Moving on to attack vector 3, the network based attack vectors where adversaries are performing reconnaissance, data collection or manipulating network switching architecture, VLANs, or routing perimeter controls. They might pivot from business environments or leverage remote connections to gain a position to perform network based attacks like a MitM attack, which while a very effective attack vector, would also be very noisy. However, this brings the age old question to mind - if a tree fell in the forest and nobody is there to hear it, does it make a sound? When I say these network attack vector activities are noisy, it is from the perspective of someone who is listening and can further distinguish what abnormal "sounds" are. I must at this point call upon my Padawan learnings from Robert M. Lee and the ICS 515 course he authored. There are a number of items to list here in regards to what you would look for to identify this attack vector, but I will wait patiently for my friend to respond to this blog with a list of artifacts and evidence that would be detected, and identified, if a sound active defense approach to managing and responding to network based attacks were in place.


We are almost at the end of this blog, and as far as attack vectors go, we are now outside the control center environment. We are now considering the other end of the communication and the attack vectors located in the field environments. Substation environments have some unique attack vectors associated with physical attack elements because they are typically unstaffed, lightly monitored, and have delayed response times due to their distance from response teams as well as being in fairly remote locations. For these environments, consider performing physical site surveys to determine if any unauthorized or undocumented communications paths are identified, as well as conducting a review of the running configurations and running firmware versions on field devices in the environment. If any direct access paths exist for field personnel, conduct access log reviews and compare to operational event information.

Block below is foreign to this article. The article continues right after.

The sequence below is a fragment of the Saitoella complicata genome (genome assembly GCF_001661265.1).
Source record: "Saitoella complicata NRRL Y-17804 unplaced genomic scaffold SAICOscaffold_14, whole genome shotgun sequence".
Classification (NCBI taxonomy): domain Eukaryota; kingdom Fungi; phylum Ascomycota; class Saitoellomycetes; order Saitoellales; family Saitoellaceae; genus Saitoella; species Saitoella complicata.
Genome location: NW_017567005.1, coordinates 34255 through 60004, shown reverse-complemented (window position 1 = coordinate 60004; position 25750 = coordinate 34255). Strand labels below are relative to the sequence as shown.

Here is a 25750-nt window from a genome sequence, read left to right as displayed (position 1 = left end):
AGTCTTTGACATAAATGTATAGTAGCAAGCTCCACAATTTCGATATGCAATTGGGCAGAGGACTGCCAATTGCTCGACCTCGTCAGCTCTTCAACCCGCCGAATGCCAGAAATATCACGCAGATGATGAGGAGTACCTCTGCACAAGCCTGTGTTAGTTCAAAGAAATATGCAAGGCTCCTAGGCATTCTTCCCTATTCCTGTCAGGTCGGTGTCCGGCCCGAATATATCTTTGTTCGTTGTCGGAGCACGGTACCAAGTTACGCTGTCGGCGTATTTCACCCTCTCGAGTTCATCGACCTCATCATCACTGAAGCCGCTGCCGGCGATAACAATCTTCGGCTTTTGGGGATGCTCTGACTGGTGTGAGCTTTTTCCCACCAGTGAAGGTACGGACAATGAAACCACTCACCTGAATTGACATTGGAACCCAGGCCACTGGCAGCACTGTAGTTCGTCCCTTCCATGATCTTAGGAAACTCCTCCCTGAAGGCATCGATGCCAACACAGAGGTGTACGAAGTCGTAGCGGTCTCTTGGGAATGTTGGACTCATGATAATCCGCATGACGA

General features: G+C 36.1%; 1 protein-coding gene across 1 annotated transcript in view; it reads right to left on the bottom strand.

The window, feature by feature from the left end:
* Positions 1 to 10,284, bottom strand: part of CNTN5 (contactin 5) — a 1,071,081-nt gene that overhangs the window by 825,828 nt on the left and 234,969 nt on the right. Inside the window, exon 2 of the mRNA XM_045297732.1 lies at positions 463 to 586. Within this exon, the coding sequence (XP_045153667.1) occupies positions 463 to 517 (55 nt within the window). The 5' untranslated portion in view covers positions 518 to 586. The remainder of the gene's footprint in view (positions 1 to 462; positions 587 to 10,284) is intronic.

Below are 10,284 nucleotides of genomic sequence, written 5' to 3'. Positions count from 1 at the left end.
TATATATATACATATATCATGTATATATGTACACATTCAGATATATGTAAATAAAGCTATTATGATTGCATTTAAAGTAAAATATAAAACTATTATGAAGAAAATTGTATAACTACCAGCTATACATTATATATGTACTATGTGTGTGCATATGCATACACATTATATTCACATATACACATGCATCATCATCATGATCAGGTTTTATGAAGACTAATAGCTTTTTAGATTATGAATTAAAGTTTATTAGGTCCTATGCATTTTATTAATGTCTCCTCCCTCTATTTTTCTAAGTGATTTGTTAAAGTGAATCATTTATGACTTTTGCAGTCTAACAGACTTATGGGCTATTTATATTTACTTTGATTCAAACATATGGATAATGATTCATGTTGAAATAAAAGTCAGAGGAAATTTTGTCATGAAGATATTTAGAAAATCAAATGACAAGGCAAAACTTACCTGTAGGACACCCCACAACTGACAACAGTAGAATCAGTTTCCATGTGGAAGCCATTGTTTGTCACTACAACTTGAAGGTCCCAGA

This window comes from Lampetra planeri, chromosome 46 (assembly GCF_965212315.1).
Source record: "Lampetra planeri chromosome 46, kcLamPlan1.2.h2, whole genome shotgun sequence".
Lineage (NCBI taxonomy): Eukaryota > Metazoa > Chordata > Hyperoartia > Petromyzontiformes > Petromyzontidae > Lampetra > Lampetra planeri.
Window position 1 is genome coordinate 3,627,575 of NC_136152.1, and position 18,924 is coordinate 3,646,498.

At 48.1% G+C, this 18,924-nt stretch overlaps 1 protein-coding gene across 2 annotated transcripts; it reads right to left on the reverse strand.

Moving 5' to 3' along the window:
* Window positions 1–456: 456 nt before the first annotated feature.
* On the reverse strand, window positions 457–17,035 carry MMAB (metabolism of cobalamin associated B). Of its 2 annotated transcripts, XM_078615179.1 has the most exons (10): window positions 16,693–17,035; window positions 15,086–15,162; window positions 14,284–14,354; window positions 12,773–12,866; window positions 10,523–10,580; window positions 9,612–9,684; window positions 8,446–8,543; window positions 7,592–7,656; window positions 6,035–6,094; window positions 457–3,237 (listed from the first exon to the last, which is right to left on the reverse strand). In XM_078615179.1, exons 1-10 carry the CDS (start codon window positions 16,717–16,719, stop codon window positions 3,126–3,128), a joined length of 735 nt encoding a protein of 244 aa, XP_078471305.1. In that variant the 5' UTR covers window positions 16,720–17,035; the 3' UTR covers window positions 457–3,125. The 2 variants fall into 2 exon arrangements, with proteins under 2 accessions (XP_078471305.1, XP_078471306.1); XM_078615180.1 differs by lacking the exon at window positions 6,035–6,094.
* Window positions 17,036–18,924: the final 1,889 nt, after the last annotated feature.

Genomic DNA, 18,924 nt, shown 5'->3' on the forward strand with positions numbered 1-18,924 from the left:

Lastly, we will look at the communications path between these two environments. The approach and method used to investigate this environment will vary depending on communications infrastructure technology, available logging, and cooperation from any 3rd party service providers. Items to consider within this attack vector include the ability for an adversary to misuse the trusted communications path to send control signals from a field site to another field site, or possibly from a field site up to the front end and then back down to additional field sites. Also, consider the possibility of an adversary with appropriate test sets and tools to send operations commands directly from within this communication path at a protocol level. If this attack vector was used, you may be investigating sequence of events, and be unable to identify any control center assets with visibility to the operations performed. This type of investigation and attribution will drive organizations to adopt technologies with the capabilities needed to capture at this level of the communications path or within the field environment to allow correlation actions.


As we wait for investigation details from the latest Ukrainian event to emerge, I thought it would be interesting to start a conversation on what a combined operations and cybersecurity investigation might need to consider when identifying an adversary attack vector. With an attack vector identified, many steps will follow - if public information emerges confirming a cyber-enable attack, stay tuned here as there will likely be additional blogs and possibly a SANS ICS Defense Use Case (DUC) on the event.

And now we wait for more details and possibly some additional discussion on attack vectors not discussed here.

Tim Conway